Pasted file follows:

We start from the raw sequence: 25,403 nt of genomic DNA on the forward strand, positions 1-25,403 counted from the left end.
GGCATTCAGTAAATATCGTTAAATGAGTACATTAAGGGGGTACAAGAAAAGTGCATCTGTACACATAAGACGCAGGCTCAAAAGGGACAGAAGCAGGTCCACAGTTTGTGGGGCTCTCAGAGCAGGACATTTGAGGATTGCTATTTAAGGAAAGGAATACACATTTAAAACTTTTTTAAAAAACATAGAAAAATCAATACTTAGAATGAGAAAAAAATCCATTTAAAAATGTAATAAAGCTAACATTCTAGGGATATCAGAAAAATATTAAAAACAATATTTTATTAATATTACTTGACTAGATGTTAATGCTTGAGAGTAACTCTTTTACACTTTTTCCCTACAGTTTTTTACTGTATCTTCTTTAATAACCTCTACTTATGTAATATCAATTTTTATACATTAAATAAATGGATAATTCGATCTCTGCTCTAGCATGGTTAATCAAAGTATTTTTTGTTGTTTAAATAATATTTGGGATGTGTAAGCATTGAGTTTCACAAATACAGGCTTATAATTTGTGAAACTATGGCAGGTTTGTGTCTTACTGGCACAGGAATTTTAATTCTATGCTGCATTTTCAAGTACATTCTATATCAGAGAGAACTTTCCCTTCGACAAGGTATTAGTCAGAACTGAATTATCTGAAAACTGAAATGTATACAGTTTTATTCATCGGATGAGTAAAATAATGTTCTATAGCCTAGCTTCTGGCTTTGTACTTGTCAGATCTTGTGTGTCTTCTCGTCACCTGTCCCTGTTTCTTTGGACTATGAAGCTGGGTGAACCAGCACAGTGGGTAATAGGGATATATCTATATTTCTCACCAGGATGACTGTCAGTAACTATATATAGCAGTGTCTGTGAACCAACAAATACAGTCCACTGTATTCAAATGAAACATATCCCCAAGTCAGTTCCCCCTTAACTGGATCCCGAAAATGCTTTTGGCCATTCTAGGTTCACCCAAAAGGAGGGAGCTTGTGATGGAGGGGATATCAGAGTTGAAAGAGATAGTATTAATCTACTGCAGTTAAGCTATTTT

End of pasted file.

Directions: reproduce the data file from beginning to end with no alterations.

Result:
We start from the raw sequence: 25,403 nt of genomic DNA on the forward strand, positions 1-25,403 counted from the left end.
GGCATTCAGTAAATATCGTTAAATGAGTACATTAAGGGGGTACAAGAAAAGTGCATCTGTACACATAAGACGCAGGCTCAAAAGGGACAGAAGCAGGTCCACAGTTTGTGGGGCTCTCAGAGCAGGACATTTGAGGATTGCTATTTAAGGAAAGGAATACACATTTAAAACTTTTTTAAAAAACATAGAAAAATCAATACTTAGAATGAGAAAAAAATCCATTTAAAAATGTAATAAAGCTAACATTCTAGGGATATCAGAAAAATATTAAAAACAATATTTTATTAATATTACTTGACTAGATGTTAATGCTTGAGAGTAACTCTTTTACACTTTTTCCCTACAGTTTTTTACTGTATCTTCTTTAATAACCTCTACTTATGTAATATCAATTTTTATACATTAAATAAATGGATAATTCGATCTCTGCTCTAGCATGGTTAATCAAAGTATTTTTTGTTGTTTAAATAATATTTGGGATGTGTAAGCATTGAGTTTCACAAATACAGGCTTATAATTTGTGAAACTATGGCAGGTTTGTGTCTTACTGGCACAGGAATTTTAATTCTATGCTGCATTTTCAAGTACATTCTATATCAGAGAGAACTTTCCCTTCGACAAGGTATTAGTCAGAACTGAATTATCTGAAAACTGAAATGTATACAGTTTTATTCATCGGATGAGTAAAATAATGTTCTATAGCCTAGCTTCTGGCTTTGTACTTGTCAGATCTTGTGTGTCTTCTCGTCACCTGTCCCTGTTTCTTTGGACTATGAAGCTGGGTGAACCAGCACAGTGGGTAATAGGGATATATCTATATTTCTCACCAGGATGACTGTCAGTAACTATATATAGCAGTGTCTGTGAACCAACAAATACAGTCCACTGTATTCAAATGAAACATATCCCCAAGTCAGTTCCCCCTTAACTGGATCCCGAAAATGCTTTTGGCCATTCTAGGTTCACCCAAAAGGAGGGAGCTTGTGATGGAGGGGATATCAGAGTTGAAAGAGATAGTATTAATCTACTGCAGTTAAGCTATTTT